From The Wall Street Journal

Drugmakers Test New Ways to Pay for Six-Figure Treatments

January 13, 2020

Drugmakers are experimenting with new ways to get paid for their most expensive medicines, as resistance to escalating prices builds and the collection and analysis of patient data improves.

Now that six-figure price tags are common, drug companies are finding creative ways to get reimbursed, from installment plans and subscriptions to more complex value-based contracts that tie payment to when a drug helps a patient. For years, pharmaceutical companies would typically set a price for a drug and then get paid per pill sold….

Drugmakers are experimenting with new ways to get paid for their most expensive medicines, as resistance to escalating prices builds and the collection and analysis of patient data improves.

Now that six-figure price tags are common, drug companies are finding creative ways to get reimbursed, from installment plans and subscriptions to more complex value-based contracts that tie payment to when a drug helps a patient. For years, pharmaceutical companies would typically set a price for a drug and then get paid per pill sold….

Read the full The Wall Street Journal article

Less Is More for Big Pharma in 2020

January 8, 2020

Drug-price inflation, a source of profit and headaches alike for the pharmaceutical industry, is slowing down. That might be better news for investors than it seems.

As has become customary, drug manufacturers raised the sticker price on many medicines as the calendar turned to 2020. Analysts at Morgan Stanley found 2,167 price increases in the first week of January, up 17% from the same period a year earlier….

Drug-price inflation, a source of profit and headaches alike for the pharmaceutical industry, is slowing down. That might be better news for investors than it seems.

As has become customary, drug manufacturers raised the sticker price on many medicines as the calendar turned to 2020. Analysts at Morgan Stanley found 2,167 price increases in the first week of January, up 17% from the same period a year earlier….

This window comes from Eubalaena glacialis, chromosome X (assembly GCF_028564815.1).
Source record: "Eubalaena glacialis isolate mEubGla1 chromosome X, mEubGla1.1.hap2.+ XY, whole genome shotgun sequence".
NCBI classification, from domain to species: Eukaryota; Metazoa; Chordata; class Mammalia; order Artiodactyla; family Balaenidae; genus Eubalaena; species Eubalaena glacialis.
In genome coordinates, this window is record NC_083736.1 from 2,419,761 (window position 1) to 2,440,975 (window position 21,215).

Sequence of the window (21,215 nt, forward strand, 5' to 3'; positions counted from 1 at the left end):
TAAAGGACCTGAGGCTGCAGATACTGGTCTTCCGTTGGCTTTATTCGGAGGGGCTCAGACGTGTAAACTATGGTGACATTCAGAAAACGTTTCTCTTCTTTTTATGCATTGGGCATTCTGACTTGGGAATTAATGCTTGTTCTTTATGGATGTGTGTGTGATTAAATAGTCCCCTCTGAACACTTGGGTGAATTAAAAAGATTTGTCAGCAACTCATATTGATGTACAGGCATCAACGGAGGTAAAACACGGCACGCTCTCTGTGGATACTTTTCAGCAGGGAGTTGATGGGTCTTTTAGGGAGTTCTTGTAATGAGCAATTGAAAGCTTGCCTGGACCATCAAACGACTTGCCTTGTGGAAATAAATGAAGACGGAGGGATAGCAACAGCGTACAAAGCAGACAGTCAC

Read the full The Wall Street Journal article

Hospitals Merged. Quality Didn’t Improve.

January 2, 2020

The quality of care at hospitals acquired during a recent wave of deal making got worse or stayed the same, new research found, a blow to a frequently cited rationale for tie-ups.

The quality of care at hospitals acquired during a recent wave of deal making got worse or stayed the same, new research found, a blow to a frequently cited rationale for tie-ups.

Hospital merger-and-acquisition activity has surged in recent years, with executives involved in transactions making the case that greater size will boost quality with new investments and yield other improvements as deal makers benefit from each others’ strengths….

Read the full The Wall Street Journal article

Generic-Drug Approvals Soar, but Patients Still Go Without

November 19, 2019

Record numbers of generic drugs for cancer, heart ailments and other conditions have received U.S. approval in recent years, raising hopes that the new competition would reduce high drug costs. But many of the lower-price medicines haven’t hit the market, a Wall Street Journal review found.

The result: Many patients are forced to take high-price medicines, and a widely touted remedy for reining in drug costs has failed to live up to its promise.

Record numbers of generic drugs for cancer, heart ailments and other conditions have received U.S. approval in recent years, raising hopes that the new competition would reduce high drug costs. But many of the lower-price medicines haven’t hit the market, a Wall Street Journal review found.

The result: Many patients are forced to take high-price medicines, and a widely touted remedy for reining in drug costs has failed to live up to its promise….

Read the full The Wall Street Journal article

Death of CEO Comes at a Time of Expansion, Big Bets for Kaiser Permanente

November 12, 2019

The unexpected death of Kaiser Permanente Chief Executive Bernard Tyson leaves the hospital and health-insurance giant in flux at a time of ambitious growth and it was met with shock by those who praised his work on public health and social issues.

The unexpected death of Kaiser Permanente Chief Executive Bernard Tyson leaves the hospital and health-insurance giant in flux at a time of ambitious growth and it was met with shock by those who praised his work on public health and social issues.

Kaiser, based in Oakland, Calif., gained heft as one of the nation’s largest hospital and health insurance systems with $83 billion in annual revenue under Mr. Tyson. He bet heavily on technology to reach more patients and set plans to expand Kaiser’s reach nationally….

Read the full The Wall Street Journal article